Reflecting on the life & legacy of one of motor racing’s greatest icons.
Stirling Moss. Credit @f1vintage on Instagram
In April the world bid a sad farewell to Sir Stirling Moss, a giant of the motor racing world and in many peoples’ eyes, the greatest driver never to win a world championship.
That particular blemish on his record is one that always seems to take folks by surprise. After all, few driver’s names are as evocative as that of Moss—all the daring and skill of a fighter pilot, all the brashness of a Hollywood star, and all the honour of the archetypal general.
It’s his honour that seemed to be most commented on when he passed away at the age of 90 in his home in Mayfair, London. A display of noble sportsmanship hindered him from taking home the world title in 1958: Rival driver Mike Hawthorn was on the verge of being disqualified from the Portuguese Grand Prix for pushing his broken down Ferrari in the wrong direction. Moss however, who would go on to win the race, pleaded Hawthorn’s case to avoid any penalty, thus he was allowed to gain six points. Come the end of the racing season at Casablanca, Hawthorn would finish with a single point advantage over Moss. It was Moss’ integrity in Portugal that effectively gifted that world title to Hawthorn.
While such chivalry has propelled Moss to the very heights of motor racing royalty, his greatest achievements were undoubtedly hewn out while behind the wheel.
In 1955, he paired up with the legendary Juan Manuel Fangio to make a Mercedes dream team. That year, Moss became the very first Briton to win the Aintree Grand Prix, though it was his more seasoned team mate Fangio who would take the world championship overall. Also in 1955, he won the fabled Mille Miglia—the 1,000 mile public road dash from Brescia to Rome and back again. The record they set, 10 hours and 7 minutes at an average speed of 97.95mph (167.63kmh), remained unbroken until the race was outlawed two years later. Indeed for this very reason, the record still stands.
Credit @storic_f1 on Instagram
Moss often thrived most while burdened with underdog status. In 1961, three years after that narrow loss to Hawthorn, Moss found himself commandeering a Lotus-Climax around the white-knuckle circuit at Monaco, and later the menacing Nürburgring. Moss’ Lotus-Climax was a class below the competition— particularly the Ferraris driven by Richie Ginther and Wolfgang von Trips. But these tracks demand skill and courage more than raw power and advanced technology, and Moss, the most daring and skilful of them all, saw the chequered flag on those days.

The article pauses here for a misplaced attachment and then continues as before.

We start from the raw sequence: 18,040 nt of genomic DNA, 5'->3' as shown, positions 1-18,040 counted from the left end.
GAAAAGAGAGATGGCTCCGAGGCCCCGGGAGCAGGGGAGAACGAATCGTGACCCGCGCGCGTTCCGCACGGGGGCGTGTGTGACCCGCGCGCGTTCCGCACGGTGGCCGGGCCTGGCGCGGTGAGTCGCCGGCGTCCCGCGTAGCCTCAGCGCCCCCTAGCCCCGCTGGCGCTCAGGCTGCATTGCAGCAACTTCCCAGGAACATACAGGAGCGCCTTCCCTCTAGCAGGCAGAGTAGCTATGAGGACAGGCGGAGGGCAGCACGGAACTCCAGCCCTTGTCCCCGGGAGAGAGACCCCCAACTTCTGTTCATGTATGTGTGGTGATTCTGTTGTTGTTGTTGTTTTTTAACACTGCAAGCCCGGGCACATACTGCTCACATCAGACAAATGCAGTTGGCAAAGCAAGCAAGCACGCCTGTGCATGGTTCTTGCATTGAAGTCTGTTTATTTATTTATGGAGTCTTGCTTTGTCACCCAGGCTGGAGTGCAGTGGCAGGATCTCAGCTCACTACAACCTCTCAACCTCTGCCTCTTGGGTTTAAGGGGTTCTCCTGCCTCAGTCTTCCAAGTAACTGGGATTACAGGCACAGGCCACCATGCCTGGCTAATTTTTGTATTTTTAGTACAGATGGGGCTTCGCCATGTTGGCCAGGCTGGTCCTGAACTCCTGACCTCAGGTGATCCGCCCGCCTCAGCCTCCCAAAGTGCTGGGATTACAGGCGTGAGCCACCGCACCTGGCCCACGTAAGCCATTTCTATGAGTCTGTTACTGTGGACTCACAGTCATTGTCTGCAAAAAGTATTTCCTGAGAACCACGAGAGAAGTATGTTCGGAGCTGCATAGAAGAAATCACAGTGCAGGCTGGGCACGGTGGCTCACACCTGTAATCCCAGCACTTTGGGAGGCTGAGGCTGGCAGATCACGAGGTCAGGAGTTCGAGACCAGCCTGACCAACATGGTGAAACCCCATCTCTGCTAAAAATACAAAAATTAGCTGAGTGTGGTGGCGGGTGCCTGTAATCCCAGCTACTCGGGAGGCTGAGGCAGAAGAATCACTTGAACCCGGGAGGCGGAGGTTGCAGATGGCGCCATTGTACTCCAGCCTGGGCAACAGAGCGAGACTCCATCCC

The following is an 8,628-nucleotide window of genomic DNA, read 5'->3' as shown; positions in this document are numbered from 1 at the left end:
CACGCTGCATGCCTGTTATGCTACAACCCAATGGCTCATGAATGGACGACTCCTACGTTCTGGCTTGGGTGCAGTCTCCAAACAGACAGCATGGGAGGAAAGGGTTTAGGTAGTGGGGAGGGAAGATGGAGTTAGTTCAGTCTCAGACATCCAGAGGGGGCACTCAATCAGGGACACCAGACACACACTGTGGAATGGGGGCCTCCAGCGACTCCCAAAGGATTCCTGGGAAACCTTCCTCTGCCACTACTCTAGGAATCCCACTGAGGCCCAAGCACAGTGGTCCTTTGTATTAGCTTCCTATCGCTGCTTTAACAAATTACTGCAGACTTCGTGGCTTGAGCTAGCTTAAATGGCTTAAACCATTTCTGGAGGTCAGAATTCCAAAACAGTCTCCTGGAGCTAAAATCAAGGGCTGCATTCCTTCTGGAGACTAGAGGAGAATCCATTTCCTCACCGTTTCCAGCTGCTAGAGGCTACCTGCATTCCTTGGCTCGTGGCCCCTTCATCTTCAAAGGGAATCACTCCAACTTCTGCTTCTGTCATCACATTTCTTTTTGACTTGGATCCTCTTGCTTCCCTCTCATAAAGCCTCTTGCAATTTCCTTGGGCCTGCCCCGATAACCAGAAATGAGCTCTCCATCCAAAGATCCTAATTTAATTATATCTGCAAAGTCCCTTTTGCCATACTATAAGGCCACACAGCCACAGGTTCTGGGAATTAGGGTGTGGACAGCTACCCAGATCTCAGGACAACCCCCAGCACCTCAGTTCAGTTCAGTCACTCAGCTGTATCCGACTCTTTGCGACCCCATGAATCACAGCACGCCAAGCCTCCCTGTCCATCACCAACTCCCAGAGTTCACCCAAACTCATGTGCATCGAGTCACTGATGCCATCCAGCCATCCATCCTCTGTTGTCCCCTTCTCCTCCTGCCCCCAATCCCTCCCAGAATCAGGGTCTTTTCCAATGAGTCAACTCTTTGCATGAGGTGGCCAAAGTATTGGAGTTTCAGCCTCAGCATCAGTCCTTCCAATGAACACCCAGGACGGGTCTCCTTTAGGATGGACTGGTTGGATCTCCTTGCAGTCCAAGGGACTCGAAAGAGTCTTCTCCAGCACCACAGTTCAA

Throughout Moss’ career, one question that long surrounded him revolved around Enzo Ferrari. In 1951, he’d been shunned by the great car maker after making a long trip to Puglia to collect what he thought was to be his new car. Alas, Moss was spurned and the car was given to Piero Taruffi with no explanation. The young Moss left Italy empty handed, red faced and furious. Thus began a fierce rivalry with the Italian manufacturer, resulting in extra satisfaction when he bested them on the track.
However, in 1962, Enzo Ferrari made another approach. After 11 years of rivalry, faux-courtship and spurns from each to the other, it appeared Moss and Ferrari were finally going to unite.
But just like his World Championship, it wasn’t to be. At Goodwood on April 24th, his Lotus inexplicably careered into an earth bank and was catastrophically damaged. After an hour with no sign of life from within the debris, an unconscious Moss was dragged from the wreckage. The damage was blood-chilling—a broken eye socket, cheekbone, arm and leg, as well multiple lacerations to his head and body were the least of the damage. His brain took the brunt of the impact and had been left severely bruised. Moss would spend the next month in a coma, and the next 6 months with half-body paralysis. The British public and racing fans everywhere looked on with baited breath for daily news of Moss, with many expecting him to never recover.
It’s a mark of Moss’ character then, that just one year and one week after his near-death accident, he returned to Goodwood behind the wheel of a Lotus. He drove with exceptional zest, and with a total deficiency of fear, but upon returning to the pit, Moss reflected that the old reflexes were no longer there. He retired soon after with his head held high and his good health intact.
Stirling Moss in his later years. Credit (L-R) Amy Shore, Günter Biener.
That Moss would go on to live a full life for the next half century is testament to his will, his charisma, and his sheer magic.
As for legacy, we need only reflect on his nickname to appreciate his impact on the motoring world:
Rest in Peace, Mr. Motor Racing.